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CLINICAL UPDATE – CASE REPORT: Vitamin B1 saves patient from severe acidosis
            In this case report, a 75-year-old female diabetic was admitted to the hospital due to a sudden onset of shock and severe lactic acidosis.  The patient had been taking buformin, which is a diabetic drug in the biguanide class (structurally similar to metformin) that is designed to help regulate blood sugar in diabetics.
           Interestingly, biguanides (buformin, metformin, etc) are contraindicated for patients with any condition that predisposes them to lactic acidosis (e.g. kidney or liver failure).  This is because biguanides promote the conversion of glucose to lactate to lower glucose levels in the bloodstream, and can thus increase the risk of lactic acidosis in susceptible individuals.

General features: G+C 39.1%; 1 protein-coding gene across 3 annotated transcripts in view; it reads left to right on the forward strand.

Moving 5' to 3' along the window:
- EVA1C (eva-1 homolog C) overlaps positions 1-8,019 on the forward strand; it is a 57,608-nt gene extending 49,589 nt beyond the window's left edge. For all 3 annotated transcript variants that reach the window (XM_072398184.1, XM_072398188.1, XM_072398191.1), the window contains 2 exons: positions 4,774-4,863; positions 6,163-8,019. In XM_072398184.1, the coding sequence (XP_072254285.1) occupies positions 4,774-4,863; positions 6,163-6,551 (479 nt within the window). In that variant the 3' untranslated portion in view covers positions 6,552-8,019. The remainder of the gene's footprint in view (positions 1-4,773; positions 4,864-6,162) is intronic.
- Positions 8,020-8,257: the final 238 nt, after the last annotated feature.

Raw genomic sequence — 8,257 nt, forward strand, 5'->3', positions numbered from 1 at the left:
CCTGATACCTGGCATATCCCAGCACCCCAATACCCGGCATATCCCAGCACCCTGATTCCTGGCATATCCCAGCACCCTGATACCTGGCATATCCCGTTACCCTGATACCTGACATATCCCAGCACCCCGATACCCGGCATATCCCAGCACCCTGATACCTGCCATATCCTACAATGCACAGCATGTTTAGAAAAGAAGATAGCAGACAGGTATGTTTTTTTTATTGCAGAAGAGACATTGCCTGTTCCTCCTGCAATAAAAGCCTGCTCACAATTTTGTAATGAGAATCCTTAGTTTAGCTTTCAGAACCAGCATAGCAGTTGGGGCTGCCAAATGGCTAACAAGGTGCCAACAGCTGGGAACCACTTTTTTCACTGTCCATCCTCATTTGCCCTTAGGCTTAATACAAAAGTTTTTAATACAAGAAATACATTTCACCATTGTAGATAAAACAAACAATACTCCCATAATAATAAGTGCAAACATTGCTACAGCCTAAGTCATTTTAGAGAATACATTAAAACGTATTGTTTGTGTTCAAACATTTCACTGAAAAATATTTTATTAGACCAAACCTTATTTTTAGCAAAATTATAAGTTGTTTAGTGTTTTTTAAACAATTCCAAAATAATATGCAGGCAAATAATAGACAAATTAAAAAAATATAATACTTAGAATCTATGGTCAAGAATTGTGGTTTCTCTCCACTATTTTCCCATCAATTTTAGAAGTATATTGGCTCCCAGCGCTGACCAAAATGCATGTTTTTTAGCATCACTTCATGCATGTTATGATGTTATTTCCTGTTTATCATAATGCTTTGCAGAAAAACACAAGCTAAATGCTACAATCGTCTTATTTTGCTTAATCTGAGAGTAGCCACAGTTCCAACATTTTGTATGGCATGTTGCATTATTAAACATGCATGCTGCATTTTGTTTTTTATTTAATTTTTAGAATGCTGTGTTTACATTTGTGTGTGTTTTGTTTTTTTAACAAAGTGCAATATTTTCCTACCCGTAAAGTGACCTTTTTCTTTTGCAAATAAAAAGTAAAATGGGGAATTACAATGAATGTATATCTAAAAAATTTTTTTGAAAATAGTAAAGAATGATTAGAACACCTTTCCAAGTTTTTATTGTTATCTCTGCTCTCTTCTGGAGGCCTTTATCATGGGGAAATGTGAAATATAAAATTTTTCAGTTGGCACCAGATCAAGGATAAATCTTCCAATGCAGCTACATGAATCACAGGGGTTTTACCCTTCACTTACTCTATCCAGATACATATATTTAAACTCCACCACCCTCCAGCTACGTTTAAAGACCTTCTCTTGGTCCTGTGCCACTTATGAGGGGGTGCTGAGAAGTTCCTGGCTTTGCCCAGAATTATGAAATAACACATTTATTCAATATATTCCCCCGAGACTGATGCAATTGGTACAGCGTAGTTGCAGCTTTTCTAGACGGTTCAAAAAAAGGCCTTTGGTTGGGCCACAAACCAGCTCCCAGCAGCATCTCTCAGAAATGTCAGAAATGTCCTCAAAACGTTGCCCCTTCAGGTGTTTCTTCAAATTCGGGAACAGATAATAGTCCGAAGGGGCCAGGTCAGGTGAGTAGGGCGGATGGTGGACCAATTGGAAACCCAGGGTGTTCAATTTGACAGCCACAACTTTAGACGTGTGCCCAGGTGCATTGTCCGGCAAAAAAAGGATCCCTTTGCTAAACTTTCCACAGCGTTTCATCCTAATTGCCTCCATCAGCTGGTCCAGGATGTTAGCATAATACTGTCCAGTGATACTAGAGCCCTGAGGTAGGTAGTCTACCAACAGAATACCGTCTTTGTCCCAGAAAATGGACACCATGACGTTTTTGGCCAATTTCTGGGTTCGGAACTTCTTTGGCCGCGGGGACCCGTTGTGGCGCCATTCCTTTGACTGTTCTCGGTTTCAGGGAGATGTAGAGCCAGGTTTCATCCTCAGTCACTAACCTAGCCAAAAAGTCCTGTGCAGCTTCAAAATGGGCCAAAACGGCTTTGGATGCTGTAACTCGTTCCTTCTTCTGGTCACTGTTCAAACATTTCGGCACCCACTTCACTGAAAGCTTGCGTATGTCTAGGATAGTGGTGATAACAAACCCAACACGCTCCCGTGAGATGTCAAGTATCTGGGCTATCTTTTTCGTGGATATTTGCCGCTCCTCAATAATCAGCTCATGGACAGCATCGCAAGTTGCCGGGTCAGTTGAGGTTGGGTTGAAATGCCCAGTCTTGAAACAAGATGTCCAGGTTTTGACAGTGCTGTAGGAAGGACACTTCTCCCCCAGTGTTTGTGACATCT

Upon arrival at the hospital, the patient was diagnosed with severe lactic acidosis, a buildup of the metabolic by product lactate in the blood.  Since blood pH must be maintained in a relatively narrow homeostatic range, any buildup of lactate can be dangerous as it can potentially make the blood too acidic.  Doctors administered sodium bicarbonate via blood infusion to buffer the acidosis in the blood but her excess lactate in the blood persisted for an entire day.  On the second day in the hospital, doctors suspected vitamin B1 deficiency in this patient since her lactic acidosis did not respond at all to conventional biguanide-associated lactic acidosis treatment. Seventeen hours after administration to the hospital, doctors gave intravenous high dose thiamine (vitamin B1) and the patient’s response was dramatic.  Her severe lactic acidosis was fully resolved in 24 hours, leading doctors to give a final diagnosis of vitamin B1 deficiency due to the toxic effects of buformin.